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Portland real estate shattered records in 2021, and could do it again this year – Mainebiz

The Portland residential real estate market broke records for price increases in 2021, driven by suburban single family homes located off the peninsula, new luxury units, urban condos and smaller apartment buildings. And there is no sign of a bubble bursting any time soon.

“Every adjective you could throw at it isn’t enough. Even industry veterans who have been doing this for 40 years have never seen anything like this,” Tom Landry, owner of Benchmark Real Estate, told Mainebiz in an interview.

“We saw people paying well in excess of asking price. No inspections. Rent back for free. Buyers on their ninth, 10th, 11th try.”

While Portland has been highlighted on national lists of the “best” places to retire or raise a family for years, that created a relative trickle of buyers coming into Maine. The pandemic, however, accelerated and amplified that trend and brought 20 years of growth in a year-and-a-half, Landry said. 

Courtesy / Benchmark Real Estate

Tom Landry

Across all segments of the market, the median sales price increased by double digits in 2021 over 2020.

Of all residential segments, single-family homes saw the largest increase in value this past year. And, according to data from the Maine Real Estate Info System, it was the largest 12-month increase ever in recorded history.

This was driven by significant price appreciation in homes off Portland’s peninsula. In neighborhoods such as Back Cove, Deering Highlands, Deering Center, Stroudwater and North Deering, some homes went for nearly twice the amount they might have the year before, Landry said.

In Portland overall, the median sale price for single-family homes jumped 42.2%, to $515,524. On the peninsula, the median sale price rose 13%, to $715,000, while off the peninsula, prices jumped almost 29% to $445,000.

“The artificial lines that locals may see as ‘on peninsula’ versus ‘off peninsula’ aren’t seen by people from away. They don’t see those divisions and they realize they can get a yard, a garage and extra space in other neighborhoods,” Landry said. “We may have a point where we have parity on and off the peninsula.”

The desire for space and amenities held true for Mainers and those moving from out of state, even those coming from major urban centers, Landry said. They sought distance from neighbors and space for a patio, a fire pit or a swing set. And since many of them would be working from home for the foreseeable future, they also wanted a little more space inside for an office, a home gym and a family room.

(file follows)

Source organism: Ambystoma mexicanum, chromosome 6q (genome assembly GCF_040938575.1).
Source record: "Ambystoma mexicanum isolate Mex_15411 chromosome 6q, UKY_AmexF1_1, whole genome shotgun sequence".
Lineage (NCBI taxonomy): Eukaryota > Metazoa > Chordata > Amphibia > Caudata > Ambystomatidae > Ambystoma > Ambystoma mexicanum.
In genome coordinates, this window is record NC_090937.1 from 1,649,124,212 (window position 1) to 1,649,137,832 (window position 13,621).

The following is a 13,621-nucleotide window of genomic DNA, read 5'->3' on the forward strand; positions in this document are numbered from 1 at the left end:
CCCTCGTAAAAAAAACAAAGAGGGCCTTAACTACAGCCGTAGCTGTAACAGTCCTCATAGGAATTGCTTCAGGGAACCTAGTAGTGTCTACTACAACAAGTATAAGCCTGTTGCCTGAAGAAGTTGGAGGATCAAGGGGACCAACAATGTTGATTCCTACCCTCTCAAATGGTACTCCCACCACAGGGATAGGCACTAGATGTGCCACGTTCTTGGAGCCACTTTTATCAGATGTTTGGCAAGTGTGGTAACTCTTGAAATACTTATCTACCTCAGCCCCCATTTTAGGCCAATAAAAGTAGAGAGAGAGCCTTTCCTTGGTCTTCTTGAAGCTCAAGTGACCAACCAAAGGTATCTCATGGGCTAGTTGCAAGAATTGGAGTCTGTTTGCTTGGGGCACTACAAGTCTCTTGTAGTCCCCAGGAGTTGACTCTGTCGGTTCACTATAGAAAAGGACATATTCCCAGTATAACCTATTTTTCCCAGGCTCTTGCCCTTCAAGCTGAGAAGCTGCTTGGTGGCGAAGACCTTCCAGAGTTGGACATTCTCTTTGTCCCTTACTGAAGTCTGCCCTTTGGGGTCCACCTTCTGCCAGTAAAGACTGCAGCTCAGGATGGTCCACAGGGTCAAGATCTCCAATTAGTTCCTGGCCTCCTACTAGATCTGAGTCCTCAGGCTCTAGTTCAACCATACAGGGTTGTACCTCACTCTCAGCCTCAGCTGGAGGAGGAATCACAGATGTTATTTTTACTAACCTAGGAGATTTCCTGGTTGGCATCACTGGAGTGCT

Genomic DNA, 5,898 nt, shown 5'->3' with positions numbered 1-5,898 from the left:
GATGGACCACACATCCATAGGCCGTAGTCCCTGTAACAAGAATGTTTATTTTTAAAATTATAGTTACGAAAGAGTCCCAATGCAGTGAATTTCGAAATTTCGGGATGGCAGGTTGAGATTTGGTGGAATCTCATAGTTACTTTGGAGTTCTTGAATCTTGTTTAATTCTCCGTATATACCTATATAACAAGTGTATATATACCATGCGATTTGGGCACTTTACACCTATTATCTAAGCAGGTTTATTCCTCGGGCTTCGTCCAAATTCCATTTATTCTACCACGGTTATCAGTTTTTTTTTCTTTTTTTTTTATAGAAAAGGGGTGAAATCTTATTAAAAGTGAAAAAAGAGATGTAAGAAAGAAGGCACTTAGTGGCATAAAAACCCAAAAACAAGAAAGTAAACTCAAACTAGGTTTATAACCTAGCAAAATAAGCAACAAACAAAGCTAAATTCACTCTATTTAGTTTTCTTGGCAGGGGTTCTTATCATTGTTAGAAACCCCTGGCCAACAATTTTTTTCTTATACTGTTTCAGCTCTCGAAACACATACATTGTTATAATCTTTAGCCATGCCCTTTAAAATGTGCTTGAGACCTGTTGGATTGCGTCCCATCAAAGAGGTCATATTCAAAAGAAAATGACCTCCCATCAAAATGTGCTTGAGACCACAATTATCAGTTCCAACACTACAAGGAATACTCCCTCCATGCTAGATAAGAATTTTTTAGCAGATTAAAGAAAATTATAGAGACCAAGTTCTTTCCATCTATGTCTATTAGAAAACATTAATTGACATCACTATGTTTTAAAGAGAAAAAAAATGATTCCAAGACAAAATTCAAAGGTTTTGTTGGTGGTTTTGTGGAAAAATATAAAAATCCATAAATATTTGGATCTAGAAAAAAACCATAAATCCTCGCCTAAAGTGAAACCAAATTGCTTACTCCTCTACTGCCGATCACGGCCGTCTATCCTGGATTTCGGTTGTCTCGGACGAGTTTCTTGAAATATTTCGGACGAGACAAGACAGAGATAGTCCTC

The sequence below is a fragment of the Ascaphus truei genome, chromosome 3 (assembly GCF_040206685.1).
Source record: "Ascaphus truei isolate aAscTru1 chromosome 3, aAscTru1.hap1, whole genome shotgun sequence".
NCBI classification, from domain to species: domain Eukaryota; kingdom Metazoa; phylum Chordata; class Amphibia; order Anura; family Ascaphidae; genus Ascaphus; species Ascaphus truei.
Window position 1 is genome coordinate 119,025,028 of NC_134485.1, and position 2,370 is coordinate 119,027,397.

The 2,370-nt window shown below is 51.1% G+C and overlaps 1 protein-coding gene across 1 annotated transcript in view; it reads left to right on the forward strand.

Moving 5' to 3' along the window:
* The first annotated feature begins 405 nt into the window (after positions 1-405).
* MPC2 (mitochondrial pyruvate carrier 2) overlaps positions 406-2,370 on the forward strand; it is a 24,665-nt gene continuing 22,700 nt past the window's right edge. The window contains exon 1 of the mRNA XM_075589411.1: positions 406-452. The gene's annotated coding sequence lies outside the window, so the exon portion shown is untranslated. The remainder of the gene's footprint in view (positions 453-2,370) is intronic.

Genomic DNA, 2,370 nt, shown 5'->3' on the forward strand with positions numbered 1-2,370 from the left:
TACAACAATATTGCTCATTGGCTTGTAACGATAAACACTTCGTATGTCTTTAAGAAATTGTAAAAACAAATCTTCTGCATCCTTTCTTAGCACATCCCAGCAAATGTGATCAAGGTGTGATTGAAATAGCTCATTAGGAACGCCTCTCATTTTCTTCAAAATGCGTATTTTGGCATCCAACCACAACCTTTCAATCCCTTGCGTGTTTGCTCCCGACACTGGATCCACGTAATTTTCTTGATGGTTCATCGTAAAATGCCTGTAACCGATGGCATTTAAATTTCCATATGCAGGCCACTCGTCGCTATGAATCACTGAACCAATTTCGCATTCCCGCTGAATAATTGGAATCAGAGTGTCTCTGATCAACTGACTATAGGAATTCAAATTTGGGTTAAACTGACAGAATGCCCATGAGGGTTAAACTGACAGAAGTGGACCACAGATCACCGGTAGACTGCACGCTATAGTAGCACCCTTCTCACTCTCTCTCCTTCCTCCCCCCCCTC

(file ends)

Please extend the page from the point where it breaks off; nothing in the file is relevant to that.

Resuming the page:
“I see these trends continuing,” said Landry. “A house has to do more for us than it used to.”

In the condominium market last year, Landry said that newer, more urban, high-end, high-rise buildings with views and amenities saw high demand and prices Portland had never experienced.

“The fact we’re seeing these very expensive condos being built and selling over $2 million and now $3 million dollars, points to future high-end condo projects coming online,” said Landry.

While the median sales price of the Portland condo market increased 10.9% to $469,530, the number of sales at $1 million or more increased from 10 to 44. Also, the number of sales at $2 million or more increased from none in 2020 to eight in 2021. Portland also had its first two sales over $3 million, Landry said.

In the Portland multi-unit segment, the median sales price rose 15% to $670,500 from $585,000.

“Rent control seems to have had an impact, especially on buildings with five or more units. Real estate agents believe they sold for less per unit then they would have in previous years. And with several large apartment buildings in the planning stages, Portland could soon have a rental surplus,” Landry said.

More projects could be on the way as developers of new buildings aren’t restricted by rent control when they set their initial rental prices. Another impact has been condo conversions with many owners selling apartments as condos instead of taking lower rents.

While larger Portland multi-unit buildings showed somewhat disappointing numbers, the opposite was true for smaller-sized buildings. Buildings with four or fewer units sold well in 2021 and set new price per unit records.

This seems to have been fueled by owner occupants looking for a single-family home or condo alternative. “These smaller buildings garnered sales prices that would have been inconceivable just a few years ago,” said Landry. “And there were more of them.”

Landry said that the data showed that in 2021, Portland had 21 sales of buildings that contained two to four units priced over a million dollars. Before 2021, only 11 had ever sold over that amount ever.

Landry expects 2022 to remain busy with a hectic spring selling season ahead.

“We predict history repeating,” Landry said. “Now that Portland is on everyone’s short list, the spring market could be very busy.”

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